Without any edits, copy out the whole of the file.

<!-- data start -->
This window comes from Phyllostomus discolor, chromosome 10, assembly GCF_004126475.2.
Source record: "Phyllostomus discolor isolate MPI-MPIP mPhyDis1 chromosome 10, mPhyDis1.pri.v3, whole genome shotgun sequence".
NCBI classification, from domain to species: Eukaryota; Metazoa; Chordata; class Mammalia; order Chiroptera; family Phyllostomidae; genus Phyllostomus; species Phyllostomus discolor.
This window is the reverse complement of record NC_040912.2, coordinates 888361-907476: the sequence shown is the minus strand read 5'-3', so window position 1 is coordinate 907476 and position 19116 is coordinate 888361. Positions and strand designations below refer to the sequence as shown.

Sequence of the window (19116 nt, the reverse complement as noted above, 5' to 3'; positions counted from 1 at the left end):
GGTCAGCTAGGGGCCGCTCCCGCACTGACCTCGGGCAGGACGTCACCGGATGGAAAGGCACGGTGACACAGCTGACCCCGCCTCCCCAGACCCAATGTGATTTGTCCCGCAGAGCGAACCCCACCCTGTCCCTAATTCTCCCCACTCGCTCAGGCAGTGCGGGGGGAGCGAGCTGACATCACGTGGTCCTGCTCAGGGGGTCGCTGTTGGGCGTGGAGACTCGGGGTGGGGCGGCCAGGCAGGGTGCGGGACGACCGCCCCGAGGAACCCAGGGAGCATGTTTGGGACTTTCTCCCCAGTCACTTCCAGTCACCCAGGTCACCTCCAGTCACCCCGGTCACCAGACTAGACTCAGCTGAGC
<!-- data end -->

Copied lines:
This window comes from Phyllostomus discolor, chromosome 10, assembly GCF_004126475.2.
Source record: "Phyllostomus discolor isolate MPI-MPIP mPhyDis1 chromosome 10, mPhyDis1.pri.v3, whole genome shotgun sequence".
NCBI classification, from domain to species: Eukaryota; Metazoa; Chordata; class Mammalia; order Chiroptera; family Phyllostomidae; genus Phyllostomus; species Phyllostomus discolor.
This window is the reverse complement of record NC_040912.2, coordinates 888361-907476: the sequence shown is the minus strand read 5'-3', so window position 1 is coordinate 907476 and position 19116 is coordinate 888361. Positions and strand designations below refer to the sequence as shown.

Sequence of the window (19116 nt, the reverse complement as noted above, 5' to 3'; positions counted from 1 at the left end):
GGTCAGCTAGGGGCCGCTCCCGCACTGACCTCGGGCAGGACGTCACCGGATGGAAAGGCACGGTGACACAGCTGACCCCGCCTCCCCAGACCCAATGTGATTTGTCCCGCAGAGCGAACCCCACCCTGTCCCTAATTCTCCCCACTCGCTCAGGCAGTGCGGGGGGAGCGAGCTGACATCACGTGGTCCTGCTCAGGGGGTCGCTGTTGGGCGTGGAGACTCGGGGTGGGGCGGCCAGGCAGGGTGCGGGACGACCGCCCCGAGGAACCCAGGGAGCATGTTTGGGACTTTCTCCCCAGTCACTTCCAGTCACCCAGGTCACCTCCAGTCACCCCGGTCACCAGACTAGACTCAGCTGAGC